The UHN Impact Collective (UIC) is a group of next-generation leaders who volunteer their time and talents to advance the future of health care. By way of fundraising initiatives, informative events and community partnerships, the UIC supports the imperative work of Toronto’s University Health Network. Stronger than ever in the face of COVID-19, the UIC is working hard to raise awareness and urgent funds to support frontline health care workers and their families.
UIC Co-Chairs Patrick Himmelheber and Kay Schonberger, both working in the financial investment sector, are passionate about driving innovation and entrepreneurship in Canadian health care. Here, they speak about their personal experience as founding members and some of their favourite Serving Knowledge Supper Club events and UHN initiatives that inspire them.
What drew your interest in University Health Network?
Patrick: I have a very personal connection to UHN. A life-changing visit in July of 2016 revealed bi-lateral pulmonary embolisms (blood clots in both my lungs). I was referred from the Toronto Western Hospital Family Health Unit over to the Thrombosis Clinic at Toronto General and then further moved to my surgeon, Dr. Marc De Perrot, at the Thoracic Surgery clinic at Toronto General. I underwent life-saving Pulmonary Thromboendarterectomy (PTE) surgery in December 2016. I have been a grateful patient and outspoken supporter for many years.
Kay: We all have someone we love who has been touched by the healthcare system. I was looking for a way to give back and getting involved with UHN Impact Collective felt like a really meaningful opportunity to help create awareness.
Is there anything Co-Chairing UIC has taught you about the state of health care in Canada?
Patrick: I’ve learned that there is so much research and advancement happening that doesn’t get the attention it deserves. At the same time, we need to make it known that donations and any type of support is vital to keep this momentum going.
Kay: What’s special about Canadian health care is that we continue to attract extraordinary talent from around the world. Without a doubt, support from the community – through volunteering or fundraising – is really impactful and essential to Canada’s continued leadership.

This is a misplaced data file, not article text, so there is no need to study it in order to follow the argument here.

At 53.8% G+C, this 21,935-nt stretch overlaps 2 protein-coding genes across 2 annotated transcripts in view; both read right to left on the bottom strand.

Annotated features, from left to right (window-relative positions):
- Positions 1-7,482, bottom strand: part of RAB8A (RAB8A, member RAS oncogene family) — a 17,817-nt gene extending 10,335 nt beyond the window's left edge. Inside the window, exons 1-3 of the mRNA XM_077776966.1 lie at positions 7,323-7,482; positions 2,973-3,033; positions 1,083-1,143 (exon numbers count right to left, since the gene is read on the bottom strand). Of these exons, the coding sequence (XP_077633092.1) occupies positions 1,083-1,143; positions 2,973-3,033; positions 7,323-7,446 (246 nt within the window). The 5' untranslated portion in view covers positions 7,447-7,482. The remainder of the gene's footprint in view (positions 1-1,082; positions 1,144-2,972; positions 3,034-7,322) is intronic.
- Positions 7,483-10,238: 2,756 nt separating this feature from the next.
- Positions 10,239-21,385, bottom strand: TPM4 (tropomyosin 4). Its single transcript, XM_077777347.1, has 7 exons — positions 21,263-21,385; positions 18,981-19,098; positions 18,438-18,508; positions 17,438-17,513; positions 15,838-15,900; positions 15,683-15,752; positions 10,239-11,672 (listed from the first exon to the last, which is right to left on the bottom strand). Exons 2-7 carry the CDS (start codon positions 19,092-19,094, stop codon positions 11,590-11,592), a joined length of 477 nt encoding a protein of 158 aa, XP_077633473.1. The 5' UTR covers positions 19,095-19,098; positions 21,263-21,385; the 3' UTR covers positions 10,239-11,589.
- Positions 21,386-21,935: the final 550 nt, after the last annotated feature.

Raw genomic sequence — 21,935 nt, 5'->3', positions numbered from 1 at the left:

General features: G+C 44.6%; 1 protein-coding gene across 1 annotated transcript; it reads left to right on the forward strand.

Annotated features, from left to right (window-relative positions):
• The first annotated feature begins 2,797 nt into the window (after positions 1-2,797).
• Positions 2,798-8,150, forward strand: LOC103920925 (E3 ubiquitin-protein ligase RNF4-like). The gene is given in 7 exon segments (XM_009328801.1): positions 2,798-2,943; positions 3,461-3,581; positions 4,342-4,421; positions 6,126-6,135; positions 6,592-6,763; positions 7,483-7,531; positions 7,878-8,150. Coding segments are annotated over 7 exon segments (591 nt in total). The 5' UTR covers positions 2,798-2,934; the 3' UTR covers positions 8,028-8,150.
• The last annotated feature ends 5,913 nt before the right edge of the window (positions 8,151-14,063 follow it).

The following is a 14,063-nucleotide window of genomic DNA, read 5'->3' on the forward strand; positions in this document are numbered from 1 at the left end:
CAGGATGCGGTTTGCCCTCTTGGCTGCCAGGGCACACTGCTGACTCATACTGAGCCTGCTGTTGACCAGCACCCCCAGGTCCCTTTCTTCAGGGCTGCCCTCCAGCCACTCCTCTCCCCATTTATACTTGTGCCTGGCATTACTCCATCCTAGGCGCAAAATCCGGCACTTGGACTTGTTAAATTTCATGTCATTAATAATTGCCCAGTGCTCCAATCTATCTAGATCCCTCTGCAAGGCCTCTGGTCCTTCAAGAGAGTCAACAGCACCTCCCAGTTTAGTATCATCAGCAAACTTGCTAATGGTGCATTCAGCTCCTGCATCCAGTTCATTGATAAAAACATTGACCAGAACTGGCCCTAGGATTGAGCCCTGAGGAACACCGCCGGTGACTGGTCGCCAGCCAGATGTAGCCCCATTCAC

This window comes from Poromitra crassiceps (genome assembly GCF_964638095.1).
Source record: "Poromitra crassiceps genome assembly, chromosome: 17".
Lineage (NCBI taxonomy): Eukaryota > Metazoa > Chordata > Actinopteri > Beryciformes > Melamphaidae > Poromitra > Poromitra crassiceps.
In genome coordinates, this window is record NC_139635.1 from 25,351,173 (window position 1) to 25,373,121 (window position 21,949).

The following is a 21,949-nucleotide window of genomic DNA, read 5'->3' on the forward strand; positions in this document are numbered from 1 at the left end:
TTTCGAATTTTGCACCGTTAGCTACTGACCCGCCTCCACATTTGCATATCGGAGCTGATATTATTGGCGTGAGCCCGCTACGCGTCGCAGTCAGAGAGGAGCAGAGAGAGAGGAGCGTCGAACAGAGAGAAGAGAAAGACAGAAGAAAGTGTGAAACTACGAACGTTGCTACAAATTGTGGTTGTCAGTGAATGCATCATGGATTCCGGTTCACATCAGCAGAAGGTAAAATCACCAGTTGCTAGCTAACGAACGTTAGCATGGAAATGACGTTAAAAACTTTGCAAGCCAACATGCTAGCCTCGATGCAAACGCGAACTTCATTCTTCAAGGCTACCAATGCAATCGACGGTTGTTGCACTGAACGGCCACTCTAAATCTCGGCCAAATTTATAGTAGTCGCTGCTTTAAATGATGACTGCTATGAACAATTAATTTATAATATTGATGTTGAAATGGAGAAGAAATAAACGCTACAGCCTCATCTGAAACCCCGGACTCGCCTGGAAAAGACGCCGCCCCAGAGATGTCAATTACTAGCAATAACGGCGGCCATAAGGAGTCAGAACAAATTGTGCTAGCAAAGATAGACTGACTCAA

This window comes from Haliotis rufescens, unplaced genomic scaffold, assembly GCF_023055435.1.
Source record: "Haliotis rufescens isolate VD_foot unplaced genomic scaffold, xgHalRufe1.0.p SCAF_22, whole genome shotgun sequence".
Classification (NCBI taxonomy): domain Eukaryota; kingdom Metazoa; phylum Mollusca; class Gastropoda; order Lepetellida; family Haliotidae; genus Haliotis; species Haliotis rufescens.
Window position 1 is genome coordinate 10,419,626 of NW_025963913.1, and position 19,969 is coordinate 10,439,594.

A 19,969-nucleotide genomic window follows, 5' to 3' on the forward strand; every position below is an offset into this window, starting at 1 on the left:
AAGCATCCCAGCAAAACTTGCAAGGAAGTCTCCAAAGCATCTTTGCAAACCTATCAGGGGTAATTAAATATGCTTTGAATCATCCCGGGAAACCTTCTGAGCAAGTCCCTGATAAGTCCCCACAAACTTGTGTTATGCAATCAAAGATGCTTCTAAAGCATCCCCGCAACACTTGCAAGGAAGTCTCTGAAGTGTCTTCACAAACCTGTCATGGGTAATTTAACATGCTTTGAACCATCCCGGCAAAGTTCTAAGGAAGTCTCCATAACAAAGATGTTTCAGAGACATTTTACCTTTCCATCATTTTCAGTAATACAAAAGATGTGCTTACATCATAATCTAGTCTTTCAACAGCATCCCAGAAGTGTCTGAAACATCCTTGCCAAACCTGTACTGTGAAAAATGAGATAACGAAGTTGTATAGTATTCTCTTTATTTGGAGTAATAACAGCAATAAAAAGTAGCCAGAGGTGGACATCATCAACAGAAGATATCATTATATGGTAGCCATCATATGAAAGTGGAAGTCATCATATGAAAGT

What does advancing the future of health care mean to you—and where does UHN fit in?
Kay: To me, advancing the future of health care is about sharing knowledge: What do we know now? What can we learn more about to make lives better tomorrow? The UIC’s goal is to create events where these conversations get to happen, and to raise awareness about the role of philanthropy in health care innovation.
Patrick: The future of health care has many facets, and I think the shared passions of UIC members reflect that. By volunteering their talents and networks, UIC raises awareness and financial support for the highest priorities of treatment and research. Events like the Serving Knowledge Supper Club expand on this by inviting supporters to hear directly from researchers, doctors, surgeons and scientists and speak with them about their work.
Is there a past Serving Knowledge Supper Club you’d consider a favourite?
Patrick: That’s easy: the first and only one in person! Last February, the inaugural Serving Knowledge Supper Club, in partnership with TL Insider, was held at Xango. Kay actually hosted the event, which featured Dr. Phyllis Billia, cardiologist, heart failure specialist and Director of Research at Peter Munk Cardiac Centre.
Kay: I really enjoyed the Supper Club event hosted by fellow UIC member Jack Harding in December. Held virtually, the focus was on health care inequities in Canada. What was so great about this event was how many guests followed up with UHN afterwards wanting to keep the conversation going to learn more.
What can TL Insiders look forward to in 2021?
Kay: We look forward to showcasing innovations happening at UHN from Emergency Medicine to STEM to Virtual Care. The Serving Knowledge Supper Club series will continue virtually and carry on the vital conversations around health care. As a community, we hope to learn more about the role health care plays in our everyday lives and do so in a way that supports our health care heroes.
Is there a UHN initiative or event you’re especially excited about?
Patrick: There is a fascinating initiative spear-headed by Dr. Andrew Boozary, Executive Director of the Gattuso Centre for Social Medicine Innovation, which was showcased via a Virtual Serving Knowledge Supper Club event last May. It is all about the importance of addressing the social determinants of health outcomes in Canada.
Kay: I am really excited about our Riders for Frontliners fundraiser! Two of our UIC members, Pouya Fattahi and Tommy Sorbara, who love cycling, came up with the idea of doing a virtual ride. This event is about supporting and fundraising for our health care heroes who are working harder than ever to keep our community safe and healthy.